top of page

Veterinarian View | May/June 2023

Current Issues for Spring 2023

contributed article by Dr. Vince Collison, Collison Embryo and Veterinary Services,

Rockwell City, Iowa

One of the bigger issues for this spring has been the shortage of FSH for stimulation of donor cows. For conventional flushing, it is an essential hormone for the process. Without stimulation there will only be one oocyte ovulated, resulting in a single embryo collection. Fortunately, aspirations can be done for IVF without FSH. When aspirating cows for IVF there are two schools of thought. IVF production with stimulated versus non-stimulated donors.

At the time we started IVF we were strictly aspirating all donors as non-stimulated. Over time we have started to collect more of the IVF donors with stimulation. I think the decision to stimulate or not to stimulate an IVF donor needs to be on a case-by-case basis. For many of the cows the non-stimulation has worked very well. Yet for some cows it seems that to get the best results, they need stimulation with FSH.


Advantages of the non-stimulation is the labor savings due to no trips through the chute other than to do the collection. Also, there is less expense from not using FSH. Many producers also like the idea of not giving exogenous hormones to their donor cows.

When we aspirate follicles, we are collecting a group of follicles that would normally be present anyway. So, the disadvantage of non-stimulations is that collections are done at a random point in time during a follicular wave. Therefore, you really don’t know if the collection occurs during the early part of the follicular wave when the follicles are growing or if it’s during the later part of the wave when the follicles are regressing.

When a follicle is in a regressive phase, the oocyte is probably not going to be competent for fertilization. There are typically 2 to 3 waves of follicles that occur during a cow’s 21-day cycle. When a follicle is growing, the oocyte inside the follicle starts to undergo changes that prepare it to be fertilized resulting in a competent oocyte. Once the follicle reaches the end of the follicular wave development it will start to regress and the oocyte will start to lose its competence to become fertilized. So, if a non-stimulated cow is collected during the regressive part of a follicular wave there is a good chance these oocytes will not fertilize very well. I feel this is often what is happening when a non-stimulated cow has a nice collection of 20 or more oocytes and then comes back with a very low embryo development rate or often just a total bust resulting in no embryos.


We feel this is the big advantage of stimulating IVF donor cows. The FSH puts the follicles in a growth phase and increases the chance of collecting a competent oocyte. The other advantage is you may see slightly higher numbers of oocytes recovered on stimmed cows. While the actual number of follicles available to collect does not change, you may cause a few extra follicles to enlarge slightly and make them easier to collect.

With the current shortage of FSH this winter and spring, it has been necessary to do as many IVF collections without stimming as possible. One thing that can be done to a non-stimmed donor as well as stimmed donors to increase their chances of inducing oocyte competence is to give an injection of GNRH five days prior to the oocyte collection date. This will help to reset a new follicular wave and hopefully have a new cohort of growing follicles in the ovary at the time of her collection. This is a very inexpensive way to reset the follicular wave and potentially can get similar benefits without the cost of FSH.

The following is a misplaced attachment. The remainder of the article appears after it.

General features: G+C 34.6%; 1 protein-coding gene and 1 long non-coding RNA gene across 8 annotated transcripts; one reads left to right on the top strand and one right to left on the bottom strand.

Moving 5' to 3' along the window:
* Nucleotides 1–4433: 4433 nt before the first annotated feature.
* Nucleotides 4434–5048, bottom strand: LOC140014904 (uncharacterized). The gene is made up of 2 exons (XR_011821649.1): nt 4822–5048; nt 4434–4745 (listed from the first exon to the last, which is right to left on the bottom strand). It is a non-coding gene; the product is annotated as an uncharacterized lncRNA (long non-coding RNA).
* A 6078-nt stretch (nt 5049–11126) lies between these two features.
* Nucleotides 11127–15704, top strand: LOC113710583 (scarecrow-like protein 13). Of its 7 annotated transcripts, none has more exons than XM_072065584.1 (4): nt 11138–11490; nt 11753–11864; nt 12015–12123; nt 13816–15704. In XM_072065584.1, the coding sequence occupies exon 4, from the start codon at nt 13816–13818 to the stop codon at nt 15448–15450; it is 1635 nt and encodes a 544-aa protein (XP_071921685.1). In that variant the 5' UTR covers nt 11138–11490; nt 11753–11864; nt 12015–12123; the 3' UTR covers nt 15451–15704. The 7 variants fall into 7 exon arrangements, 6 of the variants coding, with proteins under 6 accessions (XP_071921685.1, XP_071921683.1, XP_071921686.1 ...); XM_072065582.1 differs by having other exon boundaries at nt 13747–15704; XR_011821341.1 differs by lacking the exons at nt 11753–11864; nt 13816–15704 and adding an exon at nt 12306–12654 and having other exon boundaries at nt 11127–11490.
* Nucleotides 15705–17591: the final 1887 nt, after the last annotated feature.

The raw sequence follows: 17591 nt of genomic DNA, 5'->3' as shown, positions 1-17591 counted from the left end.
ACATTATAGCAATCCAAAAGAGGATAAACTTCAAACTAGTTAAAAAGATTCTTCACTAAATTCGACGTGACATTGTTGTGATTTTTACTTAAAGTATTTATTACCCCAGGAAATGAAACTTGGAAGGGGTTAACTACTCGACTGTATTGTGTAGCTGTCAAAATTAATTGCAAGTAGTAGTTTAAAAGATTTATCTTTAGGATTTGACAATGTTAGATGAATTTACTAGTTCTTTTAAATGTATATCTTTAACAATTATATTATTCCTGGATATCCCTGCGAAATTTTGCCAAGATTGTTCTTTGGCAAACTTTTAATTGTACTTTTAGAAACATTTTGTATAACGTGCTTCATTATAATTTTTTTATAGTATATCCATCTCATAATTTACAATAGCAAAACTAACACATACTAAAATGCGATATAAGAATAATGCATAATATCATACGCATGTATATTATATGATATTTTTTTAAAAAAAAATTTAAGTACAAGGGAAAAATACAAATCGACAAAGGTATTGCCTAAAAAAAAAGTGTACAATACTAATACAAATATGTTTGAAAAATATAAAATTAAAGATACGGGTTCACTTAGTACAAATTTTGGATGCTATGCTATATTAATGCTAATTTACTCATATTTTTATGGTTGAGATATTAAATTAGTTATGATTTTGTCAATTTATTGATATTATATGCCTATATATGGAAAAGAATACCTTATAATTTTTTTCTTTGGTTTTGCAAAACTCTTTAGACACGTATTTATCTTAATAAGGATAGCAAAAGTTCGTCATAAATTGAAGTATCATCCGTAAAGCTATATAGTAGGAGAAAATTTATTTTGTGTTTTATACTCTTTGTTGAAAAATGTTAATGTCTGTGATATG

Calf Health

Even more important has been the challenges with calf health seen this spring. The weather conditions this winter have been harsh on both cows and calves. We feel that some of the diets fed to cows have been short on some of the key micronutrients needed for calf health. Vitamin A deficiency has continued to be an important issue for many this spring. With a combination of drought causing poor vitamin A content in harvested forages and the fact that many producers are moving to more of a silage, distillers, and corn stover type of diet for their cows. This type of diet is usually going to be low on vitamin A.

It has been very common to see low vitamin A in liver samples we have submitted on calves to the diagnostic lab. A couple of things could be going on. The main source of vitamin A for new calves is from the colostrum they get nursing shortly after birth. So, if you see low vitamin A levels in a calf that is only a few days of age it could be that they did not get enough colostrum at birth. This would also mean there is probably a failure of passive transfer which results in the calf being much more prone to illness.

The other issue can be that the cow is low on vitamin A and just doesn’t have it to put into the colostrum. Also, the weather has put a lot of extra stress on these cows this winter and may adversely be affecting colostrum.

As a final note, continue to make colostrum intake at birth a priority to give the calf high immunity from the start. Use calving pens in the first 24 hours, if possible, to improve the pair bonding and nursing of the new calf in the first 24 hours of life. Use vitamin A premix in situations where you’re feeding diets to cows that have the potential to be very low in vitamin A. Also keep a good trace mineral product in the ration or out in front of the cows and calves at all times.

Dr. Vince Collison is co-owner of Collison Embryo and Veterinary Services PAC

in Rockwell City, Iowa.

56 views0 comments


bottom of page